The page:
Recently I read a complaint online about John Legend’s music video “You & I (Nobody in the World)”.
This video is an inspiring, emotional celebration of the unique beauty of all women. John expressed his praise by featuring 63 women and girls from around the world. Included in the 63 was Brenda O’Brien, a woman diagnosed with breast cancer - for the second time.
The woman raising the complaint (let's call her ‘Michelle’ for this post - no offence to any Michelle's reading this!) was upset about seeing Brenda revealing her scars in the video. The scars were the results of having a double mastectomy. In the video, Brenda is seen taking off her bra and revealing her scars underneath.
‘Michelle’ is a breast cancer survivor, who wrote to complain about Brenda revealing her scars in the video, saying she felt offended by seeing Brenda’s scars in the video, and scars like Brenda’s would be upsetting to other women diagnosed with breast cancer. That’s right. A woman with breast cancer complained about seeing another woman with cancer mastectomy scars.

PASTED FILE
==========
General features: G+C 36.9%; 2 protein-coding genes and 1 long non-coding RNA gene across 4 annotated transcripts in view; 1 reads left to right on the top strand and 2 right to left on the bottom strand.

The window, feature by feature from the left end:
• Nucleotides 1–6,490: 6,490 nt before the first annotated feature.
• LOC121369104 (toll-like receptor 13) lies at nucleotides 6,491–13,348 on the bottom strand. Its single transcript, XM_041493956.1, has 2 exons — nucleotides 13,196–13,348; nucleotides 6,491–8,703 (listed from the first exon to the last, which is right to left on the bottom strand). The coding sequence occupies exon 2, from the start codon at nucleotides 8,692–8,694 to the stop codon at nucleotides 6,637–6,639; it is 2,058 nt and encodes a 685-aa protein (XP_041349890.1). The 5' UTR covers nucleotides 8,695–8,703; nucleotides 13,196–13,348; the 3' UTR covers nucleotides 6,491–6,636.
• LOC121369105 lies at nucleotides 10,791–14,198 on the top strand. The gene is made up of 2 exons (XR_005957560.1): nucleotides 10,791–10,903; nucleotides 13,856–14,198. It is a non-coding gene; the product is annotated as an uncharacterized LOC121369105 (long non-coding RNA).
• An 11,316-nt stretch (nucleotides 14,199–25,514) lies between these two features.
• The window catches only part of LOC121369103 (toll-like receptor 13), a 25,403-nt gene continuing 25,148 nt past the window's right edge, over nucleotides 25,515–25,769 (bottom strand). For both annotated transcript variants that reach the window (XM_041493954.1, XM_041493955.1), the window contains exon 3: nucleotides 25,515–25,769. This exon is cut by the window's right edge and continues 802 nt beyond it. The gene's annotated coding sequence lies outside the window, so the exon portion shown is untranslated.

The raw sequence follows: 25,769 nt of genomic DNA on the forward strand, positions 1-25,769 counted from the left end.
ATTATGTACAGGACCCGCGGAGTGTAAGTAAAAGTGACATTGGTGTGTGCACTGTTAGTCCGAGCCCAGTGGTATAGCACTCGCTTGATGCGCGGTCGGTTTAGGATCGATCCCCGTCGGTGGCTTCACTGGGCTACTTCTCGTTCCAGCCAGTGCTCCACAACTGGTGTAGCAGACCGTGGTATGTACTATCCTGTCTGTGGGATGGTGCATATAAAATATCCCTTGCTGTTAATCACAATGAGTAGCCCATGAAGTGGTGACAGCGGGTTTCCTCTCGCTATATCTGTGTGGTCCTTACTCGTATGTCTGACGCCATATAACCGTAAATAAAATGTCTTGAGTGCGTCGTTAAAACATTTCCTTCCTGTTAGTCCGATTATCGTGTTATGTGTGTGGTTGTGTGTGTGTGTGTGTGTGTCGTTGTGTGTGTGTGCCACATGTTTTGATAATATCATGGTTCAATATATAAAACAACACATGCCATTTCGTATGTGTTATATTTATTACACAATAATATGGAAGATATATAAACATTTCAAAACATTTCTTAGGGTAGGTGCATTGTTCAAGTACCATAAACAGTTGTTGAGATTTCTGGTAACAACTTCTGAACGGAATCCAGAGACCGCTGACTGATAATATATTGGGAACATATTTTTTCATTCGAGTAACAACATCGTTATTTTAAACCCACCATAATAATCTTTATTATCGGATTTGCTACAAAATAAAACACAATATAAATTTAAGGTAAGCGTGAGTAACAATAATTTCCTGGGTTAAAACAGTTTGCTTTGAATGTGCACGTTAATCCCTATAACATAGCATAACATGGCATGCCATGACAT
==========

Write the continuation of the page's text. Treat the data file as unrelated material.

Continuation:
As a woman who has had breast cancer, and a designer who makes mastectomy swimsuits and post-surgery bikinis for women with breast cancer these comments upset me on so many levels:
I felt terrible when I read her comments.
I felt awful not only for myself, but for hundreds of thousands of other women who have felt ashamed of their bodies after cancer treatment.
Similar words are used to hurt and shame women around the globe, who have had to deal with feeling changed by something completely out of control.
I was also disappointed but quickly realised that this was not a new feeling.
Through my work running my mastectomy swimwear brand, I speak to many women and hear many stories. Experiences of being scorned by unsympathetic partners who refused intimacy out of disgust for missing breasts and scars. Other women spoke of husbands who didn't want to see the scars, forcing these women to dress in separate rooms. My eyes pricked with tears from just hearing what they shared.
Scar-shaming is shocking, but fortunately, attitudes towards breast cancer survivors are changing.
The fact that a well-known and very popular musician has chosen to include women with bald heads and mastectomy scars in a pop video about women's beauty is a change for the better,